Lands of Freedom: Preserving and Honoring the Heritage of the Matawai

A new ACT storytelling production maps the oral history and cultural heritage of a Surinamese Afro-descendant forest community

Edward C. Green papers, National Anthropological Archives, Smithsonian Institution (box 3).

The Matawai Maroons of Suriname—descendants of enslaved Africans who fled into the rainforest over 300 ago, where they have remained ever since— in partnership with ACT, are launching a new interactive Storytelling Map showcasing their centuries-old oral histories about their ancestral lands and culture. Through a combination of recorded oral histories, interactive maps, vintage photographs, and archival documents, Lands of Freedom: the oral history and cultural heritage of the Matawai Maroons in Suriname tells how the Matawai came to settle in their territory in central Suriname. 

The Matawai are one of six Maroon groups in Suriname. Their traditional lands in the rainforests of northeast South America are home to centuries of oral histories and traditions that risk being lost as older generations die out, and as younger ones move away or lose interest.  

To prevent this, the Matawai partnered with the Amazon Conservation Team (ACT) to record, compile and digitize an unprecedented repository of stories, including place-based narratives mapped to more than 700 sacred sites, settlements, and other places of significance across their territory. Together, they created a novel, open-source, offline-compatible app called Terrastories, which allows local communities to locate and map their own storytelling traditions about longstanding places and narratives in their heritage.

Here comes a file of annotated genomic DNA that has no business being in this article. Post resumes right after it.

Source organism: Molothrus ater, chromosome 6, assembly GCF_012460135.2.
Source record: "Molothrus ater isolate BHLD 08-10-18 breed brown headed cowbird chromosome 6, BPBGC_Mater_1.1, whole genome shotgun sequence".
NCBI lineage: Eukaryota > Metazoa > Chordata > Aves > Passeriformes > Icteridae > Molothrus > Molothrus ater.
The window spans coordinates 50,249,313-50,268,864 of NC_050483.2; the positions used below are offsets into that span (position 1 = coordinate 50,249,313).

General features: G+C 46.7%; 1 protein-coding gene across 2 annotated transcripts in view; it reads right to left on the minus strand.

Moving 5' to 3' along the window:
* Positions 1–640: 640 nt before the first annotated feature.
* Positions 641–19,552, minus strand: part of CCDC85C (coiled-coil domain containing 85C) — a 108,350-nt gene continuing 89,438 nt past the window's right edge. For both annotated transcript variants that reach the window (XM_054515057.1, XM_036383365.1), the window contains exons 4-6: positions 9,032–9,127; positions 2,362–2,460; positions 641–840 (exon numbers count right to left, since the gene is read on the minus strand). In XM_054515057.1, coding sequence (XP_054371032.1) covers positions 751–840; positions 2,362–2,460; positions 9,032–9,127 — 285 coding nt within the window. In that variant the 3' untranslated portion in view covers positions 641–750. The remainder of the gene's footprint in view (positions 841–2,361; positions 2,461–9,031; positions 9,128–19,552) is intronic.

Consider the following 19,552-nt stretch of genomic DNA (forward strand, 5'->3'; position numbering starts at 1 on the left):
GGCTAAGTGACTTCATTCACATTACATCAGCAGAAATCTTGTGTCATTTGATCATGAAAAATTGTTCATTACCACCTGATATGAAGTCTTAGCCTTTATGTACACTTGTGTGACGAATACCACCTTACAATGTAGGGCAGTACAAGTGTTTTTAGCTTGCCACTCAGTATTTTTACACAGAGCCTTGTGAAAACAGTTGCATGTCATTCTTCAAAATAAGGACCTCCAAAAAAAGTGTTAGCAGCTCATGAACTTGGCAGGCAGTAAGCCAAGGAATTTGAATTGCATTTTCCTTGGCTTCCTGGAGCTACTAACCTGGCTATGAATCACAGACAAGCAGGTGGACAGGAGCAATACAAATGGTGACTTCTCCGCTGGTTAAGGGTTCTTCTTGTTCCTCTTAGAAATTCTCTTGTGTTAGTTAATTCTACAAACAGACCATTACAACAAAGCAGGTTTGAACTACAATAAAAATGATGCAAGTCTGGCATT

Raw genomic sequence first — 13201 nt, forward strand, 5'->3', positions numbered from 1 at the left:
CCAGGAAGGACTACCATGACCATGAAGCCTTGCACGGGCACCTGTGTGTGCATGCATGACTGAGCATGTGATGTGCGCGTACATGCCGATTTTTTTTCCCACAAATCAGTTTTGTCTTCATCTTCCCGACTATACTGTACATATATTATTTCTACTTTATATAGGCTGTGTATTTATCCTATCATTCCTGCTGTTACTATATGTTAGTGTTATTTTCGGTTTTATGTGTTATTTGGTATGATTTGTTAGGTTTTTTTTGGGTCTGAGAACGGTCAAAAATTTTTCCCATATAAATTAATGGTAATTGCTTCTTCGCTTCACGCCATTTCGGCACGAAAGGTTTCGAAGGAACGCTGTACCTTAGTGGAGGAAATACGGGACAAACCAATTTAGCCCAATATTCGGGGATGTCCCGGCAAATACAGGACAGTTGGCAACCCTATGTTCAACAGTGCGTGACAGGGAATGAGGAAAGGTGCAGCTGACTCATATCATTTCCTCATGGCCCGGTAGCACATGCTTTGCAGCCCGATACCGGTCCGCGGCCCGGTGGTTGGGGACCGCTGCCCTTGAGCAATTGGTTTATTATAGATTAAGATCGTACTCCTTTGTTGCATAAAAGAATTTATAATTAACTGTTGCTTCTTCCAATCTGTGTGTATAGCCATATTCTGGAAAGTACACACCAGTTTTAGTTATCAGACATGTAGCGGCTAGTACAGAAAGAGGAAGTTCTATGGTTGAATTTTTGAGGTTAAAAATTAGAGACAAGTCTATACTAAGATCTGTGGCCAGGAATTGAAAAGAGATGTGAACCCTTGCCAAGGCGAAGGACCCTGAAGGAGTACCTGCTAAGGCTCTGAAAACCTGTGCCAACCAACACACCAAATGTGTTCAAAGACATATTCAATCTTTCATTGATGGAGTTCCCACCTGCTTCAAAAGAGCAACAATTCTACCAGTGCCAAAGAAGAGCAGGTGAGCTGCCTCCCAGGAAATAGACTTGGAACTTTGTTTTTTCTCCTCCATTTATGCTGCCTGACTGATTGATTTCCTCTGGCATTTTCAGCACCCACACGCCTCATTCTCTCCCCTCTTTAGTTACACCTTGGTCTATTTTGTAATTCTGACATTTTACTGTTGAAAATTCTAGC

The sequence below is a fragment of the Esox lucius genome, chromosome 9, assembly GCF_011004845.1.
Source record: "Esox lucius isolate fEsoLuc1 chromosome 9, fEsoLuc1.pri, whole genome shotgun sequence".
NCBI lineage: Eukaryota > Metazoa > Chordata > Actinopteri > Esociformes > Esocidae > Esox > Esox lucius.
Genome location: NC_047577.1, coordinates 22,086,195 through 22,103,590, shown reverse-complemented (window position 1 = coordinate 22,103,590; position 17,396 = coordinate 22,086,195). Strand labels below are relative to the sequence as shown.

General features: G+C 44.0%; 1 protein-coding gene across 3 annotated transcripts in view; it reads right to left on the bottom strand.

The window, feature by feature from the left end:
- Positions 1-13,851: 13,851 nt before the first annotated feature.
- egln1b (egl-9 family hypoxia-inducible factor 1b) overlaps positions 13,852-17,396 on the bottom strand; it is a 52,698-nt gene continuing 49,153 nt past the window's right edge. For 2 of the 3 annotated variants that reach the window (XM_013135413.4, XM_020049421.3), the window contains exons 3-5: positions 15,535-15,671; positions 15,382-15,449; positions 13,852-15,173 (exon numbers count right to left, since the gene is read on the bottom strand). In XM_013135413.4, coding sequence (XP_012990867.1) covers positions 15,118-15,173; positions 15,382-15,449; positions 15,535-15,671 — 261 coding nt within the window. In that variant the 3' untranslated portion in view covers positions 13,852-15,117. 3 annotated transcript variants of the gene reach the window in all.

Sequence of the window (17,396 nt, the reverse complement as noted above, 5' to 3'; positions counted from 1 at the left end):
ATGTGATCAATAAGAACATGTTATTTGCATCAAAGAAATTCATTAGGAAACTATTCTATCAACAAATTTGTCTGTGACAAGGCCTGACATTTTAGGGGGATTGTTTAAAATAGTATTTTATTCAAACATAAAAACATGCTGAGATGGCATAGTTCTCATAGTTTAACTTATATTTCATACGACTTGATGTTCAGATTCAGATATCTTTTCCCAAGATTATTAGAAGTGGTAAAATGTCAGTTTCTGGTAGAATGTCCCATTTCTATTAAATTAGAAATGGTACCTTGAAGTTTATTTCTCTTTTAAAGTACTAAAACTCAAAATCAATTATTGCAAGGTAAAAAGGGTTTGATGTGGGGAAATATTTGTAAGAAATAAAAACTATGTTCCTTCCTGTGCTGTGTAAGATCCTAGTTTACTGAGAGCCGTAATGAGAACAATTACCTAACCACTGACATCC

“My inner wiseman had been sleeping all this time, but then I realized it was not too late,” observed Josef Dennert, a Matawai elder, about why he wanted to get involved with the project. Dennert and several dozen other elders have been interviewed and video recorded by Matawai youth, sharing hours of ancestral histories. “I had to follow them, and finally apply my knowledge.”  

In 2018, thanks to a support from the Smithsonian Institution’s “Recovering Voices” program, Dennert along with two other Matawai traveled to Washington, D.C. to research the papers of Edward C. Green, who recently donated ethnographic research on the Matawai to the Smithsonian’s National Anthropological Archives—the first time any Matawai have seen the findings. 

Published in celebration of Suriname’s National Maroon Day, the storytelling map presents these invaluable oral histories, vintage photographs, and archival documents recovered by the Matawai in recent years, in conjunction with interactive maps, to tell the story of how the Matawai came to settle in their ancestral lands in central Suriname. 

Produced in collaboration with UNESCO, the National Archives of Suriname, and Smithsonian’s Recovering Voices program, Lands of Freedom serves as an important landmark in the endeavor to preserve, recognize, and honor the intangible cultural heritage of the Surinamese Maroons. 

The storytelling map is currently available in English and Dutch. Translation to the native Matawai and other languages will be added in the future, along with more content contributed directly by the community.

Cover photo: Edward C. Green papers, National Anthropological Archives, Smithsonian Institution (box 3).

The Amazon Conservation Team partners with indigenous and other local communities to protect tropical forests and strengthen traditional culture.

Originally published by the Amazon Conservation Team: Source